Government agency accuses LPG businesses of ripping people off

The Directorate of National Consumer Rights Protection will take action if traders do not follow the rate fixed by the government, says its director general

Published : 7 Feb 2023, 09:56 PM
Updated : 7 Feb 2023, 09:56 PM

The energy regulator has raised the retail prices of liquefied petroleum gas or LPG by 21.57 percent to Tk 1,498 per 12 kg cylinder for February. Still, traders sell the fuel for cooking at much higher rates, sometimes as much as Tk 1,700.

The price was already higher than the rate the Bangladesh Energy Regulatory Commission fixed on Feb 2 as the traders cited a supply crunch for the exorbitant prices.

At Mirpur in Dhaka, the shops showcase empty cylinders as the traders say they do not have LPG when a customer refuses to pay higher than the BERC-fixed price.

The same traders are coming up with cylinders full of gas when a customer agrees to pay the hiked price.

"Wholesalers, retailers and everyone else in the LPG business are trying to reap the benefit by plundering people," said AHM Shafiquzzaman, director general of the government's consumer rights agency.

He said the Directorate of National Consumer Rights Protection found evidence of traders charging much higher than the fixed price during a drive last Thursday.

"We're scrutinising the information. We're doing some table work and will reach a decision after consulting all quarters," he said.


Roadside makeshift stalls in Dhaka raised tea prices some days ago after sugar and milk became costlier. They are reeling from the LPG price hike now as they need two to three 12 kg gas cylinders a month.

Many households depend on LPG for cooking as the government has stopped providing new gas connections. The latest price hike has become an extra burden on people from the lower income groups as they need to spend Tk 400 to 500 more on gas.

Shanto Mia, a tea seller in Mohakhali, said he bought a 12 kg cylinder of Omera LPG at Tk 1,800, and the trader asked for Tk 1,900 for one plastic cylinder of Beximco.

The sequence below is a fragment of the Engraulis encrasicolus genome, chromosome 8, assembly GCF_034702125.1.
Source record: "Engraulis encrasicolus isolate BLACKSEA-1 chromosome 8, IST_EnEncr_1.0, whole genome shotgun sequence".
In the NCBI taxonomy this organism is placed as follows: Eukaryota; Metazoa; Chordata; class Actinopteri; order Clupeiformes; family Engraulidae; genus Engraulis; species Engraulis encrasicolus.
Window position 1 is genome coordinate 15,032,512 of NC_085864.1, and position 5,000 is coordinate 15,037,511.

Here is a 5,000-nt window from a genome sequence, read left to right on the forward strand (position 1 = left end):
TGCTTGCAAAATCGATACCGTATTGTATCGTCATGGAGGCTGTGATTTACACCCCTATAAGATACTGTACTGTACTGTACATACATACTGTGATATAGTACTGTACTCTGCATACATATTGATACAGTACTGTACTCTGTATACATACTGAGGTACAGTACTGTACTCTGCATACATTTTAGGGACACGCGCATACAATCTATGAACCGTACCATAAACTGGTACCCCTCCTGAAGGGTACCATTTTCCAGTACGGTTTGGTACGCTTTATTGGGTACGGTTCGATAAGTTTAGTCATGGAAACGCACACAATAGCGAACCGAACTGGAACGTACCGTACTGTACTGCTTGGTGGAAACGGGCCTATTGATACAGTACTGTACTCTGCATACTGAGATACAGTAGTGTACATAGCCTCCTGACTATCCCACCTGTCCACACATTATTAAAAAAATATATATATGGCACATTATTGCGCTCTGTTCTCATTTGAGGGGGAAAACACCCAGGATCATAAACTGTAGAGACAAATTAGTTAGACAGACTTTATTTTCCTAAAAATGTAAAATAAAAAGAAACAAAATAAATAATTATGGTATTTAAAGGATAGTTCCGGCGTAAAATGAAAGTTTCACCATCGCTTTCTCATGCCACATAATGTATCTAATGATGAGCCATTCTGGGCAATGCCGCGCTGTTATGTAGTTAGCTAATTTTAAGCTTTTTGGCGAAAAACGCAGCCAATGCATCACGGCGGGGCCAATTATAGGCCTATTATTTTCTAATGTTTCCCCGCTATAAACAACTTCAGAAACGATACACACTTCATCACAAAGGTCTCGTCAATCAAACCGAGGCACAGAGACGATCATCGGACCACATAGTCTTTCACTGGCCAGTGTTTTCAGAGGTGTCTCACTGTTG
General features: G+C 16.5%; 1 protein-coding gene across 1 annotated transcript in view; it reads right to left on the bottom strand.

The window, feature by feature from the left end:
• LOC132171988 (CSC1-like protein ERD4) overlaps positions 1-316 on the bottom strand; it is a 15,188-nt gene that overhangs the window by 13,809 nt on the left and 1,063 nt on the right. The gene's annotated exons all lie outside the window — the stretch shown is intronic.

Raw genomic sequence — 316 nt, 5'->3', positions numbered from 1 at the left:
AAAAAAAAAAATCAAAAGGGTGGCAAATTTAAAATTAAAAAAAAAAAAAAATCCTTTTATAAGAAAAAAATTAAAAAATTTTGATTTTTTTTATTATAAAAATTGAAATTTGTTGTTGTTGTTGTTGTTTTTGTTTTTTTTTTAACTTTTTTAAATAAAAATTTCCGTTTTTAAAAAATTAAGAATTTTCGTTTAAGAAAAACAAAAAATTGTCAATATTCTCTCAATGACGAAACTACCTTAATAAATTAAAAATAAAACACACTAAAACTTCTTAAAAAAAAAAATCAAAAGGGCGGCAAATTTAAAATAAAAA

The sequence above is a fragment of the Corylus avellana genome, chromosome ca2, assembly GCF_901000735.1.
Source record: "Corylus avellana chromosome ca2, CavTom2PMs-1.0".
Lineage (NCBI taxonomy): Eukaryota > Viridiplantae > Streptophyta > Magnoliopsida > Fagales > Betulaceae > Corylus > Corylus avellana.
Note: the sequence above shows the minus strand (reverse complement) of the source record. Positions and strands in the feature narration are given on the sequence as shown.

"If this continues, a small stall like mine will have to spend Tk 5,000 to 6,000 on gas. Then how shall we run the business and make a profit? We'll be doomed."

Shopkeepers at four of the five stores visited in Mirpur said they did not have gas-filled cylinders and did not sell any in the past week.

But at one point, the traders blamed each other for hoarding the gas cylinders and selling only at a higher price.

"I truly don't have the cylinders in my store. How can I make a profit by selling it at a high price? The nearby stores have more cylinders, but they don't admit it," said a gas cylinder store owner.

Gas was available only in one hardware store, Multi Enterprise, in the Mirpur stadium area. The shopkeepers said they had gas-filled cylinders of JMI and Jamuna.

It had cylinders of G-gas, Omera, Total, Basundhara, Jamuna, Unigas, JMI, Beximco, Delta Gas Igas and Bengal Gas, but all were empty.

On Jan 27, a dealer of Omera Gas sold them a 12kg cylinder for Tk 1,550, said Mamun Khan, owner of the hardware store. "I have the voucher with me. Now we're selling each cylinder with a profit of Tk 50."

"The companies say supply fell on low gas imports due to the dollar crunch," Mamun said, claiming the price is mainly raised at the companies' depots.

At least 120,000 tonnes of LPG have been used monthly across Bangladesh for the last few months.

According to insiders in the sector, factories have increased the use of LPG due to a supply crunch through pipelines.

LPG import has remained unchanged, but the increased demand has put pressure on supply, said Azam J Chowdhury, president of the LPG Operators Association of Bangladesh.

He said consumers using gas for cooking are getting less priority than industrial clients.

The price is based on the balance between demand and supply, he said and alleged the parameters used by the BERC to determine the monthly gas price could have been more practical.

"That's why the BERC price is never effective," he said.

DNCRP Director General Shafiquzzaman did not agree to it.

"We'll definitely object and take action if they sell LPG at a higher price than the one set by the regulator. They should go to the BERC or the energy ministry if they have any issue with the price," he said.